Kristen is a 16-year-old girl from Vermont who set a goal at age 9 to reach the highest point in each of the lower 48 states. Today, seven years later, she’s honing in on her quest, but the high points are getting harder to summit and the risks that much greater.
Oh, how I love Mondays.
This is a change; I used to look forward to weekends, a time for relaxation and respite from the hectic workweek.
But after spending yet another Saturday and Sunday preserving endless bushels of produce from the yard and garden, the thought of going back to work and sitting in a chair like a slug for five straight days makes me happy all over.
News that Middlebury business leaders, town officials and Middlebury College are combining forces to spur economic development (job growth) and economic activity among existing businesses should be embraced enthusiastically by all who value a healthy commercial center with the amenities needed to serve a vibrant community.
The challenge facing those community leaders, as selectboard chair John Tenny aptly noted, is how to allocate appropriate resources within a limited budget. (See story on Page 10.)
When politicians say they will cut taxes and give Americans the hard-earned dollars they’ve earned rather than fuel higher government spending, most American voters stand up and cheer — even though that very policy measure is against their personal interests.
Republican gubernatorial candidate Brian Dubie’s economic blueprint for the state calls for reducing the state income tax from its current 9 percent to 6 or 7 percent over an undetermined time period — but presumably during the time he is in office, if elected.
Based on conservative estimates, that would mean reducing $200 million of the $600 million — 33 percent — projected to be raised by the state’s income tax in fiscal year 2013.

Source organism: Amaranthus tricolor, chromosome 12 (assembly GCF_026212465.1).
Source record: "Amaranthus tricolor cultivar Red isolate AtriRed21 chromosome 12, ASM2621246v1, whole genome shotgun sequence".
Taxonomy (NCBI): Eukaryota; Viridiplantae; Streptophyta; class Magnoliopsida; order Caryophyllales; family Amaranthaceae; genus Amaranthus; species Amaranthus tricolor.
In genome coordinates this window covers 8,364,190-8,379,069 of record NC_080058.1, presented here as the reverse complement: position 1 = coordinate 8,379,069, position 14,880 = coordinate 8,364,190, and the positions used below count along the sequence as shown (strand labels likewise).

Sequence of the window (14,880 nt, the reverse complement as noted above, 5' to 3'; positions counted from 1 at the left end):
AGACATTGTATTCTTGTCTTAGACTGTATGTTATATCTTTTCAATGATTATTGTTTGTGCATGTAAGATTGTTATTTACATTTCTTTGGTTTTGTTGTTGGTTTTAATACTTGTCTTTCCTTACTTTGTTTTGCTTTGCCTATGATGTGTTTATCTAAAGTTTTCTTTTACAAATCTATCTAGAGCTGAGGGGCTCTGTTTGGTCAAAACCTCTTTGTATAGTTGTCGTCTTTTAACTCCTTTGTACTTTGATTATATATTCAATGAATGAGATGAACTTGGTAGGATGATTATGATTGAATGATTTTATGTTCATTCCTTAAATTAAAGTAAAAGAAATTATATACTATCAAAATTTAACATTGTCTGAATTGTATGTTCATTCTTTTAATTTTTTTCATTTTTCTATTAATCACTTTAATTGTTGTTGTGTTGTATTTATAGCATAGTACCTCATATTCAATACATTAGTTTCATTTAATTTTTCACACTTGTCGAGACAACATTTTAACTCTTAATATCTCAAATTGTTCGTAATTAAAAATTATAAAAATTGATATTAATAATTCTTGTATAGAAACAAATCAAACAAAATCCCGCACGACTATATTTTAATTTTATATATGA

The past couple of weeks have brought on quite a few changes for this young reporter who is trying her best to transition from being a college student in Middlebury to being a full-fledged member of the community. And it hasn’t been easy, let me tell you.
Health care will be a major issue in the election for governor. Peter Shumlin says on his website that “if I am elected governor, creating a single-payer plan will be my top priority. It will be a very difficult task. There are many forces arrayed against a single-payer plan. … It will take very strong, committed leadership to get this job done.”
Vermonters will be asked to choose between two very different gubernatorial candidates this fall, and two different visions of Vermont.
But at least along the way, we can be assured of some laughs.
Republican Brian Dubie sees a state imperiled by high taxes, anti-business sentiment and wasteful education spending. He’s against reproductive choice and gay marriage.
Democrat Peter Shumlin sees a state that has made great progress on gay marriage while also defending reproductive choice, but that now needs single-payer health care.